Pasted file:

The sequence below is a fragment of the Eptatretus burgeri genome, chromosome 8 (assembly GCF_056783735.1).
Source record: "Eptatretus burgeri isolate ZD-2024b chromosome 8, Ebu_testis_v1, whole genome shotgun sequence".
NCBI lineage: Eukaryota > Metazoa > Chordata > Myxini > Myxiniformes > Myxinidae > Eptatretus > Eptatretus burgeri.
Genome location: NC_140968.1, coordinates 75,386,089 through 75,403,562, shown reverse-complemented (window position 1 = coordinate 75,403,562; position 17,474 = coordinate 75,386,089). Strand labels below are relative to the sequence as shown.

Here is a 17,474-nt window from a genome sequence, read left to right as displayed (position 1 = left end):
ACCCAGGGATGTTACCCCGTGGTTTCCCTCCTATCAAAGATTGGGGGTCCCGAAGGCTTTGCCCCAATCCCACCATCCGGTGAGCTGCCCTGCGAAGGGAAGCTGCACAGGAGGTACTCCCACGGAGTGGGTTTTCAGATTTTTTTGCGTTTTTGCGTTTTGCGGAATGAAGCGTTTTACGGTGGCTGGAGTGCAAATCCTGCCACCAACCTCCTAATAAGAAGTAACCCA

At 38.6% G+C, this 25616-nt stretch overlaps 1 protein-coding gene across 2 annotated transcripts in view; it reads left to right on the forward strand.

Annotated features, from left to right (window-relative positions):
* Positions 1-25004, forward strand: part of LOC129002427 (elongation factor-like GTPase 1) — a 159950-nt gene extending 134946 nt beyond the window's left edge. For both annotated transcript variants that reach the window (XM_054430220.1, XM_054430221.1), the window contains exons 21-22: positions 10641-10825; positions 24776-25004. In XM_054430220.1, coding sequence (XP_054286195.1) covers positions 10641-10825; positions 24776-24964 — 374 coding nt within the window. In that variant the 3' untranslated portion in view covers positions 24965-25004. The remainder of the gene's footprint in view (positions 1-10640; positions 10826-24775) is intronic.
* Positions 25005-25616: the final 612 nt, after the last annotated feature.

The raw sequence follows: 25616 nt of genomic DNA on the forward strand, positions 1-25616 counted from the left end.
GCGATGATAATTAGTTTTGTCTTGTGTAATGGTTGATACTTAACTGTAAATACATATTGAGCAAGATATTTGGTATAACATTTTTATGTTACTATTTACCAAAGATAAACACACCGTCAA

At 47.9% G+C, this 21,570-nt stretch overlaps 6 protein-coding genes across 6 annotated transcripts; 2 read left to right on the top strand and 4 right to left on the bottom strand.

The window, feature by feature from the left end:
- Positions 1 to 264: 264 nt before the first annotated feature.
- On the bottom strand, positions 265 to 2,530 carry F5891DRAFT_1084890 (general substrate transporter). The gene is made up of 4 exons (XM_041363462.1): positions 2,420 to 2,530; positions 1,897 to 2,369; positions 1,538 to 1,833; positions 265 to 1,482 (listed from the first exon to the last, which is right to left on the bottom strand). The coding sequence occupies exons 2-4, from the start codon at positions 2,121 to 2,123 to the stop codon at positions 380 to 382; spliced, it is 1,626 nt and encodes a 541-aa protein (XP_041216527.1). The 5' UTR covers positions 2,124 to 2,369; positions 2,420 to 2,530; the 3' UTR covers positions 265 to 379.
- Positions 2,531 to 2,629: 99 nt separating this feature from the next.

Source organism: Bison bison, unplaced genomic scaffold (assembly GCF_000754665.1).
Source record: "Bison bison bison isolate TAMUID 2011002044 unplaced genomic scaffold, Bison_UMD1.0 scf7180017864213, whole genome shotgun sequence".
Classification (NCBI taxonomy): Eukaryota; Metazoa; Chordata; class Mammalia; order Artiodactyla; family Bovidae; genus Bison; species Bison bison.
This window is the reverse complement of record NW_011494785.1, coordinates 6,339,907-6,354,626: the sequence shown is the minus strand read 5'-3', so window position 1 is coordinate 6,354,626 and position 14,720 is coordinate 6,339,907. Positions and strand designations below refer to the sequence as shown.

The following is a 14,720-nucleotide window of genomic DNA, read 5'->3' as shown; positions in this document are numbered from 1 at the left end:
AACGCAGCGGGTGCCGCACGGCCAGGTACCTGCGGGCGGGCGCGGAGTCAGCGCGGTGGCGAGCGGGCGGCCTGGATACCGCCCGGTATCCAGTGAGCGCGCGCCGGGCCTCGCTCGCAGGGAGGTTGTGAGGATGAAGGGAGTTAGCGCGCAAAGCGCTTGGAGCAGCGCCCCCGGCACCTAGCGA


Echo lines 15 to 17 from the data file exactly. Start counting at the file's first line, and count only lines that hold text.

- Positions 1 to 264: 264 nt before the first annotated feature.
- On the bottom strand, positions 265 to 2,530 carry F5891DRAFT_1084890 (general substrate transporter). The gene is made up of 4 exons (XM_041363462.1): positions 2,420 to 2,530; positions 1,897 to 2,369; positions 1,538 to 1,833; positions 265 to 1,482 (listed from the first exon to the last, which is right to left on the bottom strand). The coding sequence occupies exons 2-4, from the start codon at positions 2,121 to 2,123 to the stop codon at positions 380 to 382; spliced, it is 1,626 nt and encodes a 541-aa protein (XP_041216527.1). The 5' UTR covers positions 2,124 to 2,369; positions 2,420 to 2,530; the 3' UTR covers positions 265 to 379.
- Positions 2,531 to 2,629: 99 nt separating this feature from the next.